Furoshiki and its UK development are excellent ways to give Zero Waste presents with the reusability of the packaging foremost. I have used this type once for a Christmas gift. Think of the waste saving if all such presents are suitably cloth wrapped.

    The stylised Japanese practice is transferable to our culture but I would use some of their distinctive fabrics/designs as recognition for its origin. The UK type will also be a worthwhile purchase to encourage the trend countrywide.

  2. Kira says:

    I love the idea of wrapping in fabric and I’ve saved a few tutorials to make my own little bags and wraps for next Christmas out of fabric remnants and my fairly large fabric stash. The gingham ones are lovely too and I must learn how to do that handbag wrap!

  3. I haven’t yet tried this idea, cost being one constraint, especially if giving to someone who won’t think about the re-use idea.

    But I do re-use brown packing paper which has been used in my Ethical Superstore orders and have added some extra bits to those or for the wedding present I gave last month I bought recycled fair trade wrapping paper.

    I do think though for the presents given in house this will be a great idea.

  4. Pure Mothers says:

    I just found you through Twitter and I love your blog! I have been a fan of Beth at http://www.fakeplasticfish.com here in CA, US. I tallied my plastic for one week (one of my blog posts) and I am eliminating everyday. I recently wrapped my mom’s birthday gifts 2 weeks ago furoshiki style. It was a huge hit! I am giving up plastic tape and using Furoshiki from now on.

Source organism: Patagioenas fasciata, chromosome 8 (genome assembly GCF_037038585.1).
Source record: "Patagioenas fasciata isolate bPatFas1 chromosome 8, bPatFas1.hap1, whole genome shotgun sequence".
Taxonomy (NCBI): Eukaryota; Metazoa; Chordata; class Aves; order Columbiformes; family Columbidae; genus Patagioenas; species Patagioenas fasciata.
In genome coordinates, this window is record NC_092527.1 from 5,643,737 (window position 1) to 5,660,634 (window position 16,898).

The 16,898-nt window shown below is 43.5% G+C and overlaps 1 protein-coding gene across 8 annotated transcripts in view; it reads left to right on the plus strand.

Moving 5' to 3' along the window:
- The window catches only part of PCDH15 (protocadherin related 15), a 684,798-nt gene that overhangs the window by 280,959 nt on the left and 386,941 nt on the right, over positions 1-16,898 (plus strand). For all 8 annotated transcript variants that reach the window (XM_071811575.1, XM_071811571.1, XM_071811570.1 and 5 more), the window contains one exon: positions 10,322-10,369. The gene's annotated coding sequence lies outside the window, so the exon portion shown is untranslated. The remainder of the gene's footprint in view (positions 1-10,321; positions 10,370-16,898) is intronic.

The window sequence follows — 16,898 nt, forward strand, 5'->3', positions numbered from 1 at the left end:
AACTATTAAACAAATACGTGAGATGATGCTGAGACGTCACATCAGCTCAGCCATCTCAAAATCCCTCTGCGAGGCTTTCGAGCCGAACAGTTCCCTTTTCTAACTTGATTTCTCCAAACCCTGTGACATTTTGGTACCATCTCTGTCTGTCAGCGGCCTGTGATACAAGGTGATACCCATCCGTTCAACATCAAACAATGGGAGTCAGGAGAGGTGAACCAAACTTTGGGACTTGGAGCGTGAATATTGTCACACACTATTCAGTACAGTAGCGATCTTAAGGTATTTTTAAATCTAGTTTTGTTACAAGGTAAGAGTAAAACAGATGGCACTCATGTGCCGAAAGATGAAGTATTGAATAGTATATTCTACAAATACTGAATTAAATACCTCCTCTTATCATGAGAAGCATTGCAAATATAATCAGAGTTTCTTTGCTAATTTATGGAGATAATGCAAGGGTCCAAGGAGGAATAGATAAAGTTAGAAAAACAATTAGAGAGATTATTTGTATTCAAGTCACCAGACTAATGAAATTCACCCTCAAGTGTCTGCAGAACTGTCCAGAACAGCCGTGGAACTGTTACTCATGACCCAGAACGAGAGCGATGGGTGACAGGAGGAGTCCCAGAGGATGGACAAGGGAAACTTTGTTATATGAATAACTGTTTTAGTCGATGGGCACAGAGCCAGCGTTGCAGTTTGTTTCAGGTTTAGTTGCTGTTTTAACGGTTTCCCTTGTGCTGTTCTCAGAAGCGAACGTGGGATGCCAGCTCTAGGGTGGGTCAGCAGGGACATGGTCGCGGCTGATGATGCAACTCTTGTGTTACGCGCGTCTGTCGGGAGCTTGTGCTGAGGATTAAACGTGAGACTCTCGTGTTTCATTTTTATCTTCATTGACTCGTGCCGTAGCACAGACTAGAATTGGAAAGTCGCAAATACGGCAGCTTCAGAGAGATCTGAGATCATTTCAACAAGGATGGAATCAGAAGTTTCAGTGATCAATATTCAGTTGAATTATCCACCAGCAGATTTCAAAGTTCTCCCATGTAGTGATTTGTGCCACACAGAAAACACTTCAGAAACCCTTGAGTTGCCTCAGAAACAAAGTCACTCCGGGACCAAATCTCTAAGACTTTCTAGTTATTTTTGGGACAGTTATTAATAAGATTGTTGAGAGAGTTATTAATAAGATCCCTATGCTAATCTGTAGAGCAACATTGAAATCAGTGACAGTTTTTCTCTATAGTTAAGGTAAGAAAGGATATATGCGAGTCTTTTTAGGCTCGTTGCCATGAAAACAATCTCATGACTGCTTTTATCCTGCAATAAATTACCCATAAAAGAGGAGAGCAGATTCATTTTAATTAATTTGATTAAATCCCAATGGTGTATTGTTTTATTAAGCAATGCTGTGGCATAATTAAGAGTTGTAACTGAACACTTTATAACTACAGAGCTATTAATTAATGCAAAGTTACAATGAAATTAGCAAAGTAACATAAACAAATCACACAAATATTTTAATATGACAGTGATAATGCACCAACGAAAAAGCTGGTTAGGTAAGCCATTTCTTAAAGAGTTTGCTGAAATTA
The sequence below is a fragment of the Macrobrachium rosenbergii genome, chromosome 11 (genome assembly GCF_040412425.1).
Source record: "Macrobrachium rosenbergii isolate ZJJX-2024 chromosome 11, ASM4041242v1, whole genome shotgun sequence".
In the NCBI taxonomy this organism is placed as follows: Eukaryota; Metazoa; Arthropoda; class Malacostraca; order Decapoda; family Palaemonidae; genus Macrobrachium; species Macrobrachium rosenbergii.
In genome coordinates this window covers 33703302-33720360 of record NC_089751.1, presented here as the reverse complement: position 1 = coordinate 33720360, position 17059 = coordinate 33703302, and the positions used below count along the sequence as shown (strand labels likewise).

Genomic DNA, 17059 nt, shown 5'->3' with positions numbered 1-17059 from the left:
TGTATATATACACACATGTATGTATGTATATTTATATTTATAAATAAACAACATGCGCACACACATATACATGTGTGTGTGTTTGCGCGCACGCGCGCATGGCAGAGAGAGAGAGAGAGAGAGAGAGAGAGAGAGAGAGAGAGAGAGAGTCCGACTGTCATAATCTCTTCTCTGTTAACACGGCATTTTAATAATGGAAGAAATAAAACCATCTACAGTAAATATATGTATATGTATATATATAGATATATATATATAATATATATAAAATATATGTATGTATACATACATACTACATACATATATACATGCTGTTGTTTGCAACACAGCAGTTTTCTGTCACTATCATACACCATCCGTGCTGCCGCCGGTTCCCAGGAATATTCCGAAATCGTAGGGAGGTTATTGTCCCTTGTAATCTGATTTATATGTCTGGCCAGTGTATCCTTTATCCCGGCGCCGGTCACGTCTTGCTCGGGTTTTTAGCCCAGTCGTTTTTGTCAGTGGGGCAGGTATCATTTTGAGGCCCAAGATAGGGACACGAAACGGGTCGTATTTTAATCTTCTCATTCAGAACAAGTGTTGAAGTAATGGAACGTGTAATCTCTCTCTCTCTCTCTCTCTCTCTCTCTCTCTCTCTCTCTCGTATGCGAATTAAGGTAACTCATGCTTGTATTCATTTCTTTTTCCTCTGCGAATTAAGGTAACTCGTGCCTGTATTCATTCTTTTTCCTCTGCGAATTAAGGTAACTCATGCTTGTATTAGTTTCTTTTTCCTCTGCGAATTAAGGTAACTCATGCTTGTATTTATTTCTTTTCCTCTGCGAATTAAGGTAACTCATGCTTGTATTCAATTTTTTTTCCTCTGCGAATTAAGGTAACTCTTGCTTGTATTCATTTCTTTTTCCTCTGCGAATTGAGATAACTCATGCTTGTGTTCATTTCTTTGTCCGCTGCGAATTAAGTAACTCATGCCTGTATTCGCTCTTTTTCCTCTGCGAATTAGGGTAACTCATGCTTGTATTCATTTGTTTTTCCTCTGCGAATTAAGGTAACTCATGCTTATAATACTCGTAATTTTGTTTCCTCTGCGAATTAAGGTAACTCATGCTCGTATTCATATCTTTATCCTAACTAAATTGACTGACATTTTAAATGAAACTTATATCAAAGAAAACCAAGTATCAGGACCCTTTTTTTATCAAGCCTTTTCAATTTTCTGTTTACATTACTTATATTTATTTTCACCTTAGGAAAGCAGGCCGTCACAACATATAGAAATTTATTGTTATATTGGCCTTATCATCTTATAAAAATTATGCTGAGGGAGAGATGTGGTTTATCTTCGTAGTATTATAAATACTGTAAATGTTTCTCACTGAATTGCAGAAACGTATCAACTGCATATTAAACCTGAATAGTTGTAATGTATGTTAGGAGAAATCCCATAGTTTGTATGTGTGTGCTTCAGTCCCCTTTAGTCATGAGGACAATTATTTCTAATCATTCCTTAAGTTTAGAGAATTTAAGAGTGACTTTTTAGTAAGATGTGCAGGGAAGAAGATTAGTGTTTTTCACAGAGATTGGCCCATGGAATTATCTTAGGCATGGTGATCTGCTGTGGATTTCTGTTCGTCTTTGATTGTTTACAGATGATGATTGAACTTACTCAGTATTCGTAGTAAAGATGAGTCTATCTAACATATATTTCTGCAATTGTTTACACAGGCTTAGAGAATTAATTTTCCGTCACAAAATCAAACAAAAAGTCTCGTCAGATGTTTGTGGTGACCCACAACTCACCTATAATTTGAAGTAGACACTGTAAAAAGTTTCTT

5. Mrs Green says:

    @John Costigane: Hi John, I agree about the Japanese design adding interest and a unique factor to wrapping, but I understand it is not for all. The more I think about it, the more wasteful paper seems. I have lots of it from years ago which I shall continue to use, but once it has gone I will resist buying more. I’m totally hooked on the furoshiki now and learned how to do the rabbit yesterday!

    @Kira: Hi Kira, the handbag wrap is so simple; have a go and let me know if you get stuck and I’ll put up a tutorial. I would love to make little bags, but my sewing skills are non existent; I really should try and get over that! Would love to see some pics of your creations.

    @maisie dalziel: Hi Maisie, cost is a consideration, but I was looking at duvet covers in the charity shop today for £2 and figuring how many furoshiki wraps I could make from them. I think even I could manage to cut and stitch four seams!
    Brown paper can look lovely; and I use newspaper tied with rafia too.

    @Pure Mothers: Hi Pure Mothers; I’m so glad you found us and thank you for taking the time to comment. Beth is wonderful; a true inspiration and has done so much to spread the message about reducing plastic usage. Glad the furoshiki was a hit with your Mum and well done on the plastic tally; I’ll go and have a read about it 🙂

  6. John Costigane says:

    @Mrs Green: Thanks for agreeing with the original source, Mrs Green, Of course we will need to be careful who gets the wrapping since they will become collectors items. Maybe we should put an RTS sticker on, with an sae as encouragement.

    I have some paper too Birthday and Christmas types but these can be kept as momentos of past wastefulness.

  7. Mich says:

    Hi,

    Larger furoshiki are also excellent to use as bags – a shoulder bag, grocery bag, handbag, book bag, wine bottle carrier, yoga mat bag, picnic bag (and, unwrapped, as a picnic mat) … just unfold and reknot as the mood takes you. Please have a look here http://myfuroshiki.blogspot.com/2009_03_01_archive.html if you’d like some more ideas.

  8. Mrs Green says:

    @Mich: Hi Mich, lovely to see you on the site and thanks for the link to your blog. I’m totally inspired by your creativity. I love many of your ideas and will be a regular visitor to your site.